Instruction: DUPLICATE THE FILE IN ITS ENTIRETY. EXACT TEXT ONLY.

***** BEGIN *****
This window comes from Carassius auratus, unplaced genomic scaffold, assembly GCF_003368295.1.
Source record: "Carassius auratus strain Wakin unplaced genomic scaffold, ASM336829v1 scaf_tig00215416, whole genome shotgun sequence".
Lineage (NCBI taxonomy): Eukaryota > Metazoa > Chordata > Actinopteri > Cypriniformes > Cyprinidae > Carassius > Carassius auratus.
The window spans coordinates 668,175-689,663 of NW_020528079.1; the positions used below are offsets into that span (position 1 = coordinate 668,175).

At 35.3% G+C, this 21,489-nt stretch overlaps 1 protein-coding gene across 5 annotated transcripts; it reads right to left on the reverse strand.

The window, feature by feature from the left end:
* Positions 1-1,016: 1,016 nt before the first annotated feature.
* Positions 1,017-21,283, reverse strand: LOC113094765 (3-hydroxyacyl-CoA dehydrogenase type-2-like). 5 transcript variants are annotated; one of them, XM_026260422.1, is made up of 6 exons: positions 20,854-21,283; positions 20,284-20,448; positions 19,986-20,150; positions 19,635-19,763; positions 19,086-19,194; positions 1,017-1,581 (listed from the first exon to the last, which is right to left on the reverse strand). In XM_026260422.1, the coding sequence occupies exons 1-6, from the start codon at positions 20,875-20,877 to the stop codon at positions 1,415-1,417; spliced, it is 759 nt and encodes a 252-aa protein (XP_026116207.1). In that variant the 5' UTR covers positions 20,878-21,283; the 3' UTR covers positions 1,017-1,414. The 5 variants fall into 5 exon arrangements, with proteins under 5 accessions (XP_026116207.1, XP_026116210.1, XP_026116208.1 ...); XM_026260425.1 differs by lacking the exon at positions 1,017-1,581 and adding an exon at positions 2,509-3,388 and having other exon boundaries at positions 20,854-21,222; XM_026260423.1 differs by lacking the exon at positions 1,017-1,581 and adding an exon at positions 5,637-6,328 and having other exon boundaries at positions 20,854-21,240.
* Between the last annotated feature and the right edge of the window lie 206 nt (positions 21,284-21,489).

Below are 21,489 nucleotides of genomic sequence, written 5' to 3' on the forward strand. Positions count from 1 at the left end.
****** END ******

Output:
This window comes from Carassius auratus, unplaced genomic scaffold, assembly GCF_003368295.1.
Source record: "Carassius auratus strain Wakin unplaced genomic scaffold, ASM336829v1 scaf_tig00215416, whole genome shotgun sequence".
Lineage (NCBI taxonomy): Eukaryota > Metazoa > Chordata > Actinopteri > Cypriniformes > Cyprinidae > Carassius > Carassius auratus.
The window spans coordinates 668,175-689,663 of NW_020528079.1; the positions used below are offsets into that span (position 1 = coordinate 668,175).

At 35.3% G+C, this 21,489-nt stretch overlaps 1 protein-coding gene across 5 annotated transcripts; it reads right to left on the reverse strand.

The window, feature by feature from the left end:
* Positions 1-1,016: 1,016 nt before the first annotated feature.
* Positions 1,017-21,283, reverse strand: LOC113094765 (3-hydroxyacyl-CoA dehydrogenase type-2-like). 5 transcript variants are annotated; one of them, XM_026260422.1, is made up of 6 exons: positions 20,854-21,283; positions 20,284-20,448; positions 19,986-20,150; positions 19,635-19,763; positions 19,086-19,194; positions 1,017-1,581 (listed from the first exon to the last, which is right to left on the reverse strand). In XM_026260422.1, the coding sequence occupies exons 1-6, from the start codon at positions 20,875-20,877 to the stop codon at positions 1,415-1,417; spliced, it is 759 nt and encodes a 252-aa protein (XP_026116207.1). In that variant the 5' UTR covers positions 20,878-21,283; the 3' UTR covers positions 1,017-1,414. The 5 variants fall into 5 exon arrangements, with proteins under 5 accessions (XP_026116207.1, XP_026116210.1, XP_026116208.1 ...); XM_026260425.1 differs by lacking the exon at positions 1,017-1,581 and adding an exon at positions 2,509-3,388 and having other exon boundaries at positions 20,854-21,222; XM_026260423.1 differs by lacking the exon at positions 1,017-1,581 and adding an exon at positions 5,637-6,328 and having other exon boundaries at positions 20,854-21,240.
* Between the last annotated feature and the right edge of the window lie 206 nt (positions 21,284-21,489).

Below are 21,489 nucleotides of genomic sequence, written 5' to 3' on the forward strand. Positions count from 1 at the left end.